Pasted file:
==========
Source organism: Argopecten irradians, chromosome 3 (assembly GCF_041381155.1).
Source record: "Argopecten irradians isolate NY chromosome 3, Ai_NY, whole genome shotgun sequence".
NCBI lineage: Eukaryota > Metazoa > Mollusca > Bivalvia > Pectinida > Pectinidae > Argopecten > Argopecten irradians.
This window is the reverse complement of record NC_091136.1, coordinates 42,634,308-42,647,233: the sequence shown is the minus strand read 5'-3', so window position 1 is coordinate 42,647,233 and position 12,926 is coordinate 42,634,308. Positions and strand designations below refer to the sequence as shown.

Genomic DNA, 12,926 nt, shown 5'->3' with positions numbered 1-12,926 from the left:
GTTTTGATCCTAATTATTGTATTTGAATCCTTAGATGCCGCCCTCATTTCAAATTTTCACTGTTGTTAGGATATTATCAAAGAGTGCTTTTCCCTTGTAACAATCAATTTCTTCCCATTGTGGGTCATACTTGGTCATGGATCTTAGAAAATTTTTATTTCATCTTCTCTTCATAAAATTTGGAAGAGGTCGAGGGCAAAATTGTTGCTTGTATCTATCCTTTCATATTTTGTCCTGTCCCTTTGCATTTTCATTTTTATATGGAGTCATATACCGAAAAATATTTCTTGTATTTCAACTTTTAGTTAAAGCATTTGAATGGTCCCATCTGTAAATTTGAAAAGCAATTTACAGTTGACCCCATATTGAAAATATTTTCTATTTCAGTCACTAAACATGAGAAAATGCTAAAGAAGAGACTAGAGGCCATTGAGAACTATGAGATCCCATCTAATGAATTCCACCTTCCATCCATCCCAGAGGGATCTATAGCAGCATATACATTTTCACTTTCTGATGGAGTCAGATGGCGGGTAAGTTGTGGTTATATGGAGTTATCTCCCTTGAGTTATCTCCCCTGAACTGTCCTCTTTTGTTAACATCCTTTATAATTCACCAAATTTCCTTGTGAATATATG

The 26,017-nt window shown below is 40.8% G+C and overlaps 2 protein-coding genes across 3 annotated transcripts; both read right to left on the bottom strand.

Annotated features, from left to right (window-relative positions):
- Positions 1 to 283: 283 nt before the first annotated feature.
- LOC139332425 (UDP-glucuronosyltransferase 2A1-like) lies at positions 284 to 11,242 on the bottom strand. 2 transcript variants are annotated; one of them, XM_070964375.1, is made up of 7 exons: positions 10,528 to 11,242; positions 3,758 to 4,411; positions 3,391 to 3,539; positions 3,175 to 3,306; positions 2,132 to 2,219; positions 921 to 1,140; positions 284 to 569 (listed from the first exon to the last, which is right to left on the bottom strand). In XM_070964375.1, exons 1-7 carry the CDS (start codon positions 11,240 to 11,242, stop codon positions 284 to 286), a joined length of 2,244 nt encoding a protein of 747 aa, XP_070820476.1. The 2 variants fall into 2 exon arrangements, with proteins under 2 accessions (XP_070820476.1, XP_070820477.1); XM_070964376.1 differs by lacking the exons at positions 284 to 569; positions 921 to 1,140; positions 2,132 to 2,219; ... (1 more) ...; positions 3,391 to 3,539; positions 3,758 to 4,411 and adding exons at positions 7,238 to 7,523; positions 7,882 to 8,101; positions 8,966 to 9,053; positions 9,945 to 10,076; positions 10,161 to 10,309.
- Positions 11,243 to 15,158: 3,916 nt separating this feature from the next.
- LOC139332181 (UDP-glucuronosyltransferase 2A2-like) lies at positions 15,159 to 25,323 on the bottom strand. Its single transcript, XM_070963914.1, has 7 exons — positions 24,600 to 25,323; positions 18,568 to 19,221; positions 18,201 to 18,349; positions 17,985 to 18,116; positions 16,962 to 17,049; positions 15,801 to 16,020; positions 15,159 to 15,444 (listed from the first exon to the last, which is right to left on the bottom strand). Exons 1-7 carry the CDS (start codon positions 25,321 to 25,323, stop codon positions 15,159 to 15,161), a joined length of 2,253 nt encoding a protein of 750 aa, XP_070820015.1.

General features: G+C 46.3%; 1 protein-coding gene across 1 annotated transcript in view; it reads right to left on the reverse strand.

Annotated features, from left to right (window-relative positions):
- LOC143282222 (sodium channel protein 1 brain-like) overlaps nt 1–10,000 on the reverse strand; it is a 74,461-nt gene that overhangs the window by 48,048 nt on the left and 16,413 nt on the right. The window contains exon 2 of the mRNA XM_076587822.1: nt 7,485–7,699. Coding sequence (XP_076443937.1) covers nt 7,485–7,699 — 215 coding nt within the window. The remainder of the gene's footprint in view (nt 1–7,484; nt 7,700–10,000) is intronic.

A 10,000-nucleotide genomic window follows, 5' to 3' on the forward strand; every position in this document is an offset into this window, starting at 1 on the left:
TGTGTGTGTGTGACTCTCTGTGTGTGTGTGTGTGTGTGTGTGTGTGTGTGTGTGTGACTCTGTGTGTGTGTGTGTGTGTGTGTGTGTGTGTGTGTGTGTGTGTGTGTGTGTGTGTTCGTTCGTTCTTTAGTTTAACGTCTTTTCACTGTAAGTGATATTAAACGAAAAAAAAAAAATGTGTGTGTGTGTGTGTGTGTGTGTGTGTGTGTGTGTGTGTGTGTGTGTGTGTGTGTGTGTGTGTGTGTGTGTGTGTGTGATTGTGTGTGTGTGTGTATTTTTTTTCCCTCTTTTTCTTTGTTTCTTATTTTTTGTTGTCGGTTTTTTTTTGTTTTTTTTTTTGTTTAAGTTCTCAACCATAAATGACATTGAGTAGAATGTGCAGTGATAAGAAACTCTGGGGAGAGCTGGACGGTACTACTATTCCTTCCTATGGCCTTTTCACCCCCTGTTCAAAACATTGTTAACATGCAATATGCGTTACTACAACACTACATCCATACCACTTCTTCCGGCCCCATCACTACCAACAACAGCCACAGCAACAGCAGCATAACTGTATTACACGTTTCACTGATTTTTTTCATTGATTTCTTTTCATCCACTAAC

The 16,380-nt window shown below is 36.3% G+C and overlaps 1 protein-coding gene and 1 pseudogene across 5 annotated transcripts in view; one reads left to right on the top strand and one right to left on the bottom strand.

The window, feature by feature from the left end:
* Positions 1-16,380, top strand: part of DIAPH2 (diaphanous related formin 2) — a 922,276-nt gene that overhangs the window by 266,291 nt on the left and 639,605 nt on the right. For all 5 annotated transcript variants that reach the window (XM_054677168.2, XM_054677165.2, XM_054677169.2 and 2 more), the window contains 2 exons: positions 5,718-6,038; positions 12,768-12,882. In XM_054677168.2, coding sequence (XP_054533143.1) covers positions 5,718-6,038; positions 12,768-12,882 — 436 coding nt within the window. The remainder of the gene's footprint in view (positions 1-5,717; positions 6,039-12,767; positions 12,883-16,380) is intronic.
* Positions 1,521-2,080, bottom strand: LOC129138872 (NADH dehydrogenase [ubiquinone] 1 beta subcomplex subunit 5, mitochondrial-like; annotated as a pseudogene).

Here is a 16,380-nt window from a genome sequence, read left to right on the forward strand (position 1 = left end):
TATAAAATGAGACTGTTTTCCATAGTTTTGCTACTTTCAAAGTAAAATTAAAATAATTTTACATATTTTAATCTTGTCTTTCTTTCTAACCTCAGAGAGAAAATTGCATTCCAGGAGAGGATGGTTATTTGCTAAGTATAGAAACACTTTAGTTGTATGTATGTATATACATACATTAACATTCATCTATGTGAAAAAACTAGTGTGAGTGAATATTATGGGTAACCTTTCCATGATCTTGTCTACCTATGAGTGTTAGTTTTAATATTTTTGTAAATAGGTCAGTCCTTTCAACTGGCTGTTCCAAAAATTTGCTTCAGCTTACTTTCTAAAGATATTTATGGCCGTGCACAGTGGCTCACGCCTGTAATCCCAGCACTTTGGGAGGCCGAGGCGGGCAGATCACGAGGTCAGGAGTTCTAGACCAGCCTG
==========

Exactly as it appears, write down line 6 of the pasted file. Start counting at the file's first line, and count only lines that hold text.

GTTTTGATCCTAATTATTGTATTTGAATCCTTAGATGCCGCCCTCATTTCAAATTTTCACTGTTGTTAGGATATTATCAAAGAGTGCTTTTCCCTTGTAACAATCAATTTCTTCCCATTGTGGGTCATACTTGGTCATGGATCTTAGAAAATTTTTATTTCATCTTCTCTTCATAAAATTTGGAAGAGGTCGAGGGCAAAATTGTTGCTTGTATCTATCCTTTCATATTTTGTCCTGTCCCTTTGCATTTTCATTTTTATATGGAGTCATATACCGAAAAATATTTCTTGTATTTCAACTTTTAGTTAAAGCATTTGAATGGTCCCATCTGTAAATTTGAAAAGCAATTTACAGTTGACCCCATATTGAAAATATTTTCTATTTCAGTCACTAAACATGAGAAAATGCTAAAGAAGAGACTAGAGGCCATTGAGAACTATGAGATCCCATCTAATGAATTCCACCTTCCATCCATCCCAGAGGGATCTATAGCAGCATATACATTTTCACTTTCTGATGGAGTCAGATGGCGGGTAAGTTGTGGTTATATGGAGTTATCTCCCTTGAGTTATCTCCCCTGAACTGTCCTCTTTTGTTAACATCCTTTATAATTCACCAAATTTCCTTGTGAATATATG